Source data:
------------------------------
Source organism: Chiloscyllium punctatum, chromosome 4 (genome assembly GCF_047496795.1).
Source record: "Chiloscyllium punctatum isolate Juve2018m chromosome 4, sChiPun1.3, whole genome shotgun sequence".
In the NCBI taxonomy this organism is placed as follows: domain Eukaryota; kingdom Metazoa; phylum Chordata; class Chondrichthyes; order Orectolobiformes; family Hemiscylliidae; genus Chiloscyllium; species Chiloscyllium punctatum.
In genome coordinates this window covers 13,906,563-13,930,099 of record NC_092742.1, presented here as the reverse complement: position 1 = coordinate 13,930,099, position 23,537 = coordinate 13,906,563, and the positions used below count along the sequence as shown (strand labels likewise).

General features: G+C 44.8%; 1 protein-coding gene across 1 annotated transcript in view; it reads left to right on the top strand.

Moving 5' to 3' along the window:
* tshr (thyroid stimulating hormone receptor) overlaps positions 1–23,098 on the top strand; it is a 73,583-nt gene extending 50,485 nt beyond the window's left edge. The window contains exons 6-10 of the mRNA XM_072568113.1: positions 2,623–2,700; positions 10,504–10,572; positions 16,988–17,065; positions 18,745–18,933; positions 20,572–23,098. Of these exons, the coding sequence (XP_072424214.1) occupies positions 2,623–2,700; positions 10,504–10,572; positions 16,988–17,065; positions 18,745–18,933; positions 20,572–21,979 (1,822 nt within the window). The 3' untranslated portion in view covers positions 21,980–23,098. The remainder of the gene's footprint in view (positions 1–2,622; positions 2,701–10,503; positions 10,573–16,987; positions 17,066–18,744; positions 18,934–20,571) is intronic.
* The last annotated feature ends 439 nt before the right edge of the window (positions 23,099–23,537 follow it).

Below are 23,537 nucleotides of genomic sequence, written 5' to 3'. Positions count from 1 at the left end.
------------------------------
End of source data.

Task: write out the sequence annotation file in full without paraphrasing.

Source organism: Chiloscyllium punctatum, chromosome 4 (genome assembly GCF_047496795.1).
Source record: "Chiloscyllium punctatum isolate Juve2018m chromosome 4, sChiPun1.3, whole genome shotgun sequence".
In the NCBI taxonomy this organism is placed as follows: domain Eukaryota; kingdom Metazoa; phylum Chordata; class Chondrichthyes; order Orectolobiformes; family Hemiscylliidae; genus Chiloscyllium; species Chiloscyllium punctatum.
In genome coordinates this window covers 13,906,563-13,930,099 of record NC_092742.1, presented here as the reverse complement: position 1 = coordinate 13,930,099, position 23,537 = coordinate 13,906,563, and the positions used below count along the sequence as shown (strand labels likewise).

General features: G+C 44.8%; 1 protein-coding gene across 1 annotated transcript in view; it reads left to right on the top strand.

Moving 5' to 3' along the window:
* tshr (thyroid stimulating hormone receptor) overlaps positions 1–23,098 on the top strand; it is a 73,583-nt gene extending 50,485 nt beyond the window's left edge. The window contains exons 6-10 of the mRNA XM_072568113.1: positions 2,623–2,700; positions 10,504–10,572; positions 16,988–17,065; positions 18,745–18,933; positions 20,572–23,098. Of these exons, the coding sequence (XP_072424214.1) occupies positions 2,623–2,700; positions 10,504–10,572; positions 16,988–17,065; positions 18,745–18,933; positions 20,572–21,979 (1,822 nt within the window). The 3' untranslated portion in view covers positions 21,980–23,098. The remainder of the gene's footprint in view (positions 1–2,622; positions 2,701–10,503; positions 10,573–16,987; positions 17,066–18,744; positions 18,934–20,571) is intronic.
* The last annotated feature ends 439 nt before the right edge of the window (positions 23,099–23,537 follow it).

Below are 23,537 nucleotides of genomic sequence, written 5' to 3'. Positions count from 1 at the left end.